A survey of Western Civilization. Emphasis will be placed on the major political, economic, social, and intellectual movements that have molded the Western way of life.
By the end of this course, students will be able to:
1. Identify major accomplishments and leading personalities, religious beliefs, geographical factors, arts, and important turning points in Western history;
2. Analyze the impact of geography and physical resources on the development of civilization;
3. Compare and contrast political, artistic, geographic, religious, social, and gender developments in various civilizations;
4. Correlate the values and ideologies, governmental structures, and cultural developments in different civilizations, and compare them to modern assumptions;
5. Evaluate the contributions of ancient civilizations and compare them to modern values, institutions, religious beliefs, and gender role assumptions;
6. Recognize the technological, legal, and governmental developments that occur through time, and build on previous accomplishments.
Course topics will include the following:
1. The First Civilizations: The Idea of Civilization; Ancient Mesopotamian, Egyptian and Hebrew Civilizations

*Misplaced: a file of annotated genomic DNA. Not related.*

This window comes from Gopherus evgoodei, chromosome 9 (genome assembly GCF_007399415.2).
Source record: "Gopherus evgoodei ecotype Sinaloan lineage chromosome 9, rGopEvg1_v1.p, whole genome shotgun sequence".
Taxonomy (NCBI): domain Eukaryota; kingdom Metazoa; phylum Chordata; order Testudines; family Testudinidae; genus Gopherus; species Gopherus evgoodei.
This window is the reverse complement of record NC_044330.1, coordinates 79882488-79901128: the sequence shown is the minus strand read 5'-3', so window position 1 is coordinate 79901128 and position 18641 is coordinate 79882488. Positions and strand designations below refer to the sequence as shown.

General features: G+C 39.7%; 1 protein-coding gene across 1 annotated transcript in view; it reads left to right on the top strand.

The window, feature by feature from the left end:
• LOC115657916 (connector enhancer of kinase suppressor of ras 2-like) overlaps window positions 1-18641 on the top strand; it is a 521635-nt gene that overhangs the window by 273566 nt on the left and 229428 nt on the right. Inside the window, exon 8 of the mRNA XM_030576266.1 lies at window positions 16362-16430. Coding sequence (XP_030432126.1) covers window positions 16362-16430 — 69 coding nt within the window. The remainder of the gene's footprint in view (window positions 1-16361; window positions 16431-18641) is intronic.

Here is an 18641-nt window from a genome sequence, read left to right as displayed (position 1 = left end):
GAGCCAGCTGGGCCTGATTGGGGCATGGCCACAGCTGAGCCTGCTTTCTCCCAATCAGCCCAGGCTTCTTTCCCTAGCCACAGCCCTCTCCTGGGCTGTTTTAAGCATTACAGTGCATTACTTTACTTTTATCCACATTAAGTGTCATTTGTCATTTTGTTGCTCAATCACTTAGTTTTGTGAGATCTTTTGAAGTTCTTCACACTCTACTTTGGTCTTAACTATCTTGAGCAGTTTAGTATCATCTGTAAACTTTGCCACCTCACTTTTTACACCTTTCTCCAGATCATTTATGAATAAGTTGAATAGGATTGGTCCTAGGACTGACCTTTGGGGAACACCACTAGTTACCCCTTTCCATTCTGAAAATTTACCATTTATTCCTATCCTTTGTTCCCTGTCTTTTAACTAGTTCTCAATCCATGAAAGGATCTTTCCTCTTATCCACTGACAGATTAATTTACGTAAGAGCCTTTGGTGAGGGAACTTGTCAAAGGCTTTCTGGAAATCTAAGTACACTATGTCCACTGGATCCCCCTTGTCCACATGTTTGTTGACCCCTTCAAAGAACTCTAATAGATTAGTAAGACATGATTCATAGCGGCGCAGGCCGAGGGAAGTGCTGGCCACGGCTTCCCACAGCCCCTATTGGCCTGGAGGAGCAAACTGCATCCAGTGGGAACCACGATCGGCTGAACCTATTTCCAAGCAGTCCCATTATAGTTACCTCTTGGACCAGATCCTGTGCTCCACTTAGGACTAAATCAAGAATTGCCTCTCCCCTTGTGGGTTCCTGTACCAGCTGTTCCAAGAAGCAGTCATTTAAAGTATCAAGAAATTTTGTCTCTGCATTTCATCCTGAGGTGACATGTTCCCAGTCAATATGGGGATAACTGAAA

2. Early Greece: Greece in the Bronze Age; Archaic Greece
3. Classical Greece: War and Politics in the Fifth Century; Athenian Culture; The Macedonian Empire; The Hellenistic World
4. Early Rome and the Republic: From City to Empire; The Rise and Fall of the Roman Republic
5. Imperial Rome and the Changing Classical World: The Age of Augustus; The Pax Romana; The Empire Restored
6. Byzantium and Islam: The Byzantine Empire; The Rise of Islam
7. Europe in the Early Middle Ages: The Rise of the Barbarian Kingdoms;
Charlemagne and the Carolingians; The Dawn of the High Middle Ages
8. Politics and Culture in the Later Middle Ages: The Rise of the Nation-State; War and Politics; The Spirit of the Later Middle Ages
9. The Italian Revival: Renaissance Society, Art, Politics and Ideals
10. The European Empires: The Age of Discovery; The Formation of States and Dynastic Struggles
11. The Reform of Religion: The Protestant Reformation; The Catholic Counter Reformation
Method of Instruction:
2. Use of audio-visual media resources (films, slides, videos, transparencies)
3. Class Discussions
4. Small-Group Work
5. Student Presentations
6. Use of Library for Research Projects
Types of Assignments:
1. Students will read chapter-length assignments in required textbooks and selected supplemental readers. A study guide will be provided.
2. Additional appropriate assignments may include library research in preparation for short papers, book reports, term papers or individual reports.
3. Students must be able to take notes from reading and lecture materials.
4. Students must be able to write well-organized essays and/or reports reasonably free of major errors in grammar, spelling, and punctuation.
1. The Western Heritage, Vol. A (Donald Kagan, Steven Ozment, Frank Turner; Prentice-Hall, 2001)